Thursday, August 19, 2010

kicking back and some farmer's cheese with stone fruit

Waking up this morning with the knowledge that I had a day off I felt almost giddy and I began to make my list…

It begins with the morning ritual of a walk with my hubby and the dog and then off for coffee at a favorite local hangout.

After the legal addictive stimulant had done its handiwork, it was time to get serious. Should I finally crack open one of the many books that I’ve been meaning to get to or should I hit the beach? Or what about heading out to some of my favorite antique shops to find a lovely treasure that needs a new home? Gardening? Trying out that new recipe?

But after some thought I decided to text a good friend to see if she was up for lunch…thankfully for me she was.

Enjoying the relaxing outdoor atmosphere of my favorite local restaurant Ramos House, it was sheer bliss knowing that the most difficult thing ahead of me was deciding what to order from the menu.

I decided to start with the stone fruit with farmer’s cheese, a mix of peaches, plums and nectarines. It was the perfect start.  Especially since stone fruits are at the peak of the season right now, and with the addition of some fresh mint and blueberries it couldn’t have been a better precursor to my savory main course.

But the thing that took it over the top for me was the farmer’s cheese. The delicate creaminess and slight tang were the perfect accompaniment for the fruit. This cheese has a very creamy mouth feel and can be used in many different applications that call for ricotta and it works beautifully in lasagna as well. It is a little difficult to find, although I’ve seen it in some specialty food stores, but it couldn’t be easier to make yourself.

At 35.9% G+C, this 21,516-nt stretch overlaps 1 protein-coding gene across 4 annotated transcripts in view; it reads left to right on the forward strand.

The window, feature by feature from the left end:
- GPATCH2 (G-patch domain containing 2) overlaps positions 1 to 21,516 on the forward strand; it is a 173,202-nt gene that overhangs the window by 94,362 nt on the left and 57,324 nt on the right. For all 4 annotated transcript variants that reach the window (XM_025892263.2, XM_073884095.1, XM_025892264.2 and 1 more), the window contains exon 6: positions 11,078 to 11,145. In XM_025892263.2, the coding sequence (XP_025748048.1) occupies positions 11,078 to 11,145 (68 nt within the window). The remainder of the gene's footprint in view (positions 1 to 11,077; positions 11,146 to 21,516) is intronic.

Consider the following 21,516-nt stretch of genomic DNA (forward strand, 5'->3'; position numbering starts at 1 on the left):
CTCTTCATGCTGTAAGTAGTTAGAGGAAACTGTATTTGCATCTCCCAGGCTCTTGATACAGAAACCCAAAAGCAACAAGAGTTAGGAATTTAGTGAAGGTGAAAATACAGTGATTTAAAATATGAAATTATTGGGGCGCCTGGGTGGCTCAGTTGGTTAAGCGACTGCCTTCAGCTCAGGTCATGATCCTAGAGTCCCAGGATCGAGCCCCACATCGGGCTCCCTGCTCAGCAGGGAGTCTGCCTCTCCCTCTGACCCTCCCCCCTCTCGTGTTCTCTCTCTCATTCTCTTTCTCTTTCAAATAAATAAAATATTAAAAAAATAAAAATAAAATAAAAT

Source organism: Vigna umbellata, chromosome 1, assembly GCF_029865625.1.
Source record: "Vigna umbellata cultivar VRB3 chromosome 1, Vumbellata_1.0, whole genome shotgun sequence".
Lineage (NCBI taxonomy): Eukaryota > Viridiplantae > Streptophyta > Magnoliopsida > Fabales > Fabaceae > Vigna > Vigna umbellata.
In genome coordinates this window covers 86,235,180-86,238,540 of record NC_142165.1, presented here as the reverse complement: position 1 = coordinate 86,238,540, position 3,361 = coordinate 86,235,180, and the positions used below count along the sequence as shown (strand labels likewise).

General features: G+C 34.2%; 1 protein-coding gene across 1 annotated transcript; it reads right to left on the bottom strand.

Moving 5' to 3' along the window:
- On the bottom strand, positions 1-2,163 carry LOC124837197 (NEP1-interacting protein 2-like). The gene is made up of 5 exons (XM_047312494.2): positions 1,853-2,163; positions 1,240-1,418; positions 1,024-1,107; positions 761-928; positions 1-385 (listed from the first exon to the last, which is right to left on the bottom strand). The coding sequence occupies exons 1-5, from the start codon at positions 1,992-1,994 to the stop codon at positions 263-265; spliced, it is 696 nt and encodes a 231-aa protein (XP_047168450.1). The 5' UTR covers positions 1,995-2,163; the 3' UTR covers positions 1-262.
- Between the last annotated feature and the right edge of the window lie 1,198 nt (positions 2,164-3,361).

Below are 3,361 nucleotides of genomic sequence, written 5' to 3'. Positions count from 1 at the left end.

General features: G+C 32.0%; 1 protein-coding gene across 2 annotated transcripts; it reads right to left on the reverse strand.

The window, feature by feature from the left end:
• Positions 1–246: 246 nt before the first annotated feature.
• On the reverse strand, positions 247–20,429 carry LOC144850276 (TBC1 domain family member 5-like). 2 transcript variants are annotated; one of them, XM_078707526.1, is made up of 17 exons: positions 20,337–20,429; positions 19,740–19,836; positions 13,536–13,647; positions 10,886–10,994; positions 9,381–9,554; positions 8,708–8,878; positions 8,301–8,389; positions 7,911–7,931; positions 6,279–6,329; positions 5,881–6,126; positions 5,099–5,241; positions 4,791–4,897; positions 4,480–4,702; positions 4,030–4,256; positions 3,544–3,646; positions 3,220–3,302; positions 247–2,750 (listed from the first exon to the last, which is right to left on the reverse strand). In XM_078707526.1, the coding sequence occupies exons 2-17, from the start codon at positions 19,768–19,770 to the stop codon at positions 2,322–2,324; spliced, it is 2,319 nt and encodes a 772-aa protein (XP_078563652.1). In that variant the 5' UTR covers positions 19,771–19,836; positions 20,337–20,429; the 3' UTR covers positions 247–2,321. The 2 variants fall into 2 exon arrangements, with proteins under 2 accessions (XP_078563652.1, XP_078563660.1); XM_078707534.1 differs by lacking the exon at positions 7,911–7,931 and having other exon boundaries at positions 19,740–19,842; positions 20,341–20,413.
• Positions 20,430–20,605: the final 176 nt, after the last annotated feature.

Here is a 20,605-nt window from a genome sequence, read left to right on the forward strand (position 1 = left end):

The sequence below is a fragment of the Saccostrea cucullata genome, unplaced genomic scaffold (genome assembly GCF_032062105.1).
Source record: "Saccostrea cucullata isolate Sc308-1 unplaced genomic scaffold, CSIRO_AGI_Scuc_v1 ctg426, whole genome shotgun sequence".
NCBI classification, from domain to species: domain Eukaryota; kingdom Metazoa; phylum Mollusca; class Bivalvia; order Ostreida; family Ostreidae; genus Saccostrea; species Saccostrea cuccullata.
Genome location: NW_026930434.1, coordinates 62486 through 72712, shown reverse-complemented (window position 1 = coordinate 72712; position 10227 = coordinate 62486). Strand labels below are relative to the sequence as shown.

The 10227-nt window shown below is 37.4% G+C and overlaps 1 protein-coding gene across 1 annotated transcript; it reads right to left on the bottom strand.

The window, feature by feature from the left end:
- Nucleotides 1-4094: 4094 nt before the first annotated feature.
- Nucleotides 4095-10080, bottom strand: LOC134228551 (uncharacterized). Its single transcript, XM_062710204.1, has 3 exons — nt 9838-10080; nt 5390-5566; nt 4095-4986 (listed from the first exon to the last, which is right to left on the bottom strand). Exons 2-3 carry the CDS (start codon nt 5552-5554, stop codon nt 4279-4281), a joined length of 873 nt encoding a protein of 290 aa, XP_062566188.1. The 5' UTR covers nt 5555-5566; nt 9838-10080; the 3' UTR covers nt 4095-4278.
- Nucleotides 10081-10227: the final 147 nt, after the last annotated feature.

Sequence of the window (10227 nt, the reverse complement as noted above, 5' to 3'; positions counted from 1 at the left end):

The process starts by basically taking 1 gallon of whole milk and bringing it up just to the boiling point (190°) over medium heat. Stir occasionally to prevent the milk from scorching on the bottom of the pot.

When the milk begins to reach the 190° point, small bubbles will begin to appear at the edges, turn off the heat. Stir in about ¼ cup lemon juice into the milk and a pinch of salt, and the milk will curdle. You may need to wait 10 to 15 minutes for the curds to fully form.

Line a sieve or colander with 4 layers of cheesecloth, and pour the milk through the cloth to catch the curds. This may take a few hours, what is left in the cheesecloth is the Farmer's Cheese. The liquid is the whey. Some people keep the whey and drink it, but I throw it away. Gather the cloth around the cheese, and squeeze out as much of the whey as you can. Wrap in plastic, or place in an airtight container. Store in the refrigerator. This yields about 1 pound of cheese.


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